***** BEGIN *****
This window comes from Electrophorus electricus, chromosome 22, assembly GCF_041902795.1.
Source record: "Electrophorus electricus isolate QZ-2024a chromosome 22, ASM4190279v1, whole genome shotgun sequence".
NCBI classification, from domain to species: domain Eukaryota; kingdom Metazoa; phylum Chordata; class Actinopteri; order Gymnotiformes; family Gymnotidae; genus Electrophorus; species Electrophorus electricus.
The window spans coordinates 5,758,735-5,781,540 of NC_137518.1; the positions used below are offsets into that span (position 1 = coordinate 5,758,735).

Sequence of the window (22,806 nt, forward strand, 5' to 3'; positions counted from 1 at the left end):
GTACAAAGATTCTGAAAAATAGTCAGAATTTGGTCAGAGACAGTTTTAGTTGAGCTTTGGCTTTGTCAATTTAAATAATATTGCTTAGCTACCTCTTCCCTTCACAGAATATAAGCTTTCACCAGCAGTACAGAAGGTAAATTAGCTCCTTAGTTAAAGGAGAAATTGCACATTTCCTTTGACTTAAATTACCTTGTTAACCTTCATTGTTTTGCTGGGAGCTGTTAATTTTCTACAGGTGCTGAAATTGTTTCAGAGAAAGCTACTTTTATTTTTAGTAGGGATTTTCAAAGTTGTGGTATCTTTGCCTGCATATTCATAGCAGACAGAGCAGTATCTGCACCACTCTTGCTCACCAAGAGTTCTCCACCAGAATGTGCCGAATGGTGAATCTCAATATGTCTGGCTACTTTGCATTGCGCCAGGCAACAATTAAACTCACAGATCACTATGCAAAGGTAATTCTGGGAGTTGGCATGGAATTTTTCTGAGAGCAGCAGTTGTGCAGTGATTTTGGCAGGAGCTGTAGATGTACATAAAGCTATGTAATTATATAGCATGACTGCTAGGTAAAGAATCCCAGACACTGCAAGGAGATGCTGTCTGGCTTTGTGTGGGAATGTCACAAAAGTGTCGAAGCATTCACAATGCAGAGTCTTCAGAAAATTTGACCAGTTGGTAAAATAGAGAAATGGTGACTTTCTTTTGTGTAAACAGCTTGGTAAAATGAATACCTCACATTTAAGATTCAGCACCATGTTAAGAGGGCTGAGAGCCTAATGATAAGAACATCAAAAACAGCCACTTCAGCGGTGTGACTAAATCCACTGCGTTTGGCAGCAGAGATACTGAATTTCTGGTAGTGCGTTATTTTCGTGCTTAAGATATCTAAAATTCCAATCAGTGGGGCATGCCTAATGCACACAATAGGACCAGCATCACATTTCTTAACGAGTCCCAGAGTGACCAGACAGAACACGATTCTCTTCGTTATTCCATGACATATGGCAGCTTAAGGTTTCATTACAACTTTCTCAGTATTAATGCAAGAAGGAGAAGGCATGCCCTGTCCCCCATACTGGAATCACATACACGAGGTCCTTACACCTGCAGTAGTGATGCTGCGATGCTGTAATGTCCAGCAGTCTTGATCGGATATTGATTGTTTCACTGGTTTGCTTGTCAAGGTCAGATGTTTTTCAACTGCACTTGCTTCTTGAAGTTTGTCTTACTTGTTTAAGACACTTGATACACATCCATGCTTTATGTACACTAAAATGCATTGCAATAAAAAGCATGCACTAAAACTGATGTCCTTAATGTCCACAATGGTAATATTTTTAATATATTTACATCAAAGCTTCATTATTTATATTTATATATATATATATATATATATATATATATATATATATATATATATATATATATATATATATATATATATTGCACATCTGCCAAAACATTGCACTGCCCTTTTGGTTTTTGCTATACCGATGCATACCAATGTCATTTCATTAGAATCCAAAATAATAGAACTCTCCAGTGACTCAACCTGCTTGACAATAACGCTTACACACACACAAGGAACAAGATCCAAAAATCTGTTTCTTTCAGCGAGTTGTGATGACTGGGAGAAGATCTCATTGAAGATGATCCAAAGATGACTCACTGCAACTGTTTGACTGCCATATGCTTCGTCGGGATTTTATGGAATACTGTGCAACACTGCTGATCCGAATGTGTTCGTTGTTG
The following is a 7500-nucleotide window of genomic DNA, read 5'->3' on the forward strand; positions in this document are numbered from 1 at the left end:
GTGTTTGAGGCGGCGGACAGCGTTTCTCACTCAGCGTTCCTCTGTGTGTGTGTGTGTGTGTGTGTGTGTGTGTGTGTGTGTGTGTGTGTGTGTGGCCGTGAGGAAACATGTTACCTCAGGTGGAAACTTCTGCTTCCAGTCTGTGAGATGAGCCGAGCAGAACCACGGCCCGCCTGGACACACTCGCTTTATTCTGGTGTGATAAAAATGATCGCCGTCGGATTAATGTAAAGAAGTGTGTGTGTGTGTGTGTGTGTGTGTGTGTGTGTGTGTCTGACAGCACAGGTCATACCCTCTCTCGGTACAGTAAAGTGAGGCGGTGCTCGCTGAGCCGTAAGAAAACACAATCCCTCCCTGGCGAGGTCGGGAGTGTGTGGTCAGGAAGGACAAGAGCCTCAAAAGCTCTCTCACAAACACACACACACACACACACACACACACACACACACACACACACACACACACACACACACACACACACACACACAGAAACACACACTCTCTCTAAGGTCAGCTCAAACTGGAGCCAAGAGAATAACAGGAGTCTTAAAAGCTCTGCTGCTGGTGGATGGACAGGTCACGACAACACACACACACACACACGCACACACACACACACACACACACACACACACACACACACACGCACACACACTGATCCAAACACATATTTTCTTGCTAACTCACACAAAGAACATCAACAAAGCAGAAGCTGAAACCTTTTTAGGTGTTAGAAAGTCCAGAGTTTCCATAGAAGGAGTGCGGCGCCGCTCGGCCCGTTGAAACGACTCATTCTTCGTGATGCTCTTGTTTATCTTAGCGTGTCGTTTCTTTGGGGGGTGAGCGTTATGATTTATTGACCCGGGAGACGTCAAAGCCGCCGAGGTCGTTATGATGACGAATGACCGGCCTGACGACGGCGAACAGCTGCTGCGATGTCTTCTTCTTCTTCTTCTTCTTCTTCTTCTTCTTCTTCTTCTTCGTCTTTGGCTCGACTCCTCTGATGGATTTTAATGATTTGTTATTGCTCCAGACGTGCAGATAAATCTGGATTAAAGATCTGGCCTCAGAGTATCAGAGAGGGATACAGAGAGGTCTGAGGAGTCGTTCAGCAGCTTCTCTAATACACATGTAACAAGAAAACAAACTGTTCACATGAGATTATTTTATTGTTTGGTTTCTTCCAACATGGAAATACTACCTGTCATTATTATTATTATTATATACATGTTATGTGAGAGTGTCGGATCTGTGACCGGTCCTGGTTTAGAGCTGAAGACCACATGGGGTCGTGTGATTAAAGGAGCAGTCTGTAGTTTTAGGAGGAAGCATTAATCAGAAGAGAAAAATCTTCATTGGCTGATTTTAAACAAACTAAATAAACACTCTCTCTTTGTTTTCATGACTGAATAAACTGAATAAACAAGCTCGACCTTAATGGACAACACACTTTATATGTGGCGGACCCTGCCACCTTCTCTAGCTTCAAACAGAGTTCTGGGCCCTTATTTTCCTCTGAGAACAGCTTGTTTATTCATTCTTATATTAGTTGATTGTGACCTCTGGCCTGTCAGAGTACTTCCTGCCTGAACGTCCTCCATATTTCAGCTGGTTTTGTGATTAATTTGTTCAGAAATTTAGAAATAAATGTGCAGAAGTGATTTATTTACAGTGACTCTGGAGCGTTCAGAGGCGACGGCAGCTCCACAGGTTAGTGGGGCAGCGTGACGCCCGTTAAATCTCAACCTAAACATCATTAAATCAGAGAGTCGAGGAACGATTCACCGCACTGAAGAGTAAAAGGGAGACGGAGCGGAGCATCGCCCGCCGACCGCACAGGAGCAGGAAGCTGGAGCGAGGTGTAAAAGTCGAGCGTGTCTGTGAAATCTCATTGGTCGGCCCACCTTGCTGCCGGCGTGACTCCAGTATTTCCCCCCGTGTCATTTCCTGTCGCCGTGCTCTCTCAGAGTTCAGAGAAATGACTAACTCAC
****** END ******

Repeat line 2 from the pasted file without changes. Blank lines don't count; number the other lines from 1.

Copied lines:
Source record: "Electrophorus electricus isolate QZ-2024a chromosome 22, ASM4190279v1, whole genome shotgun sequence".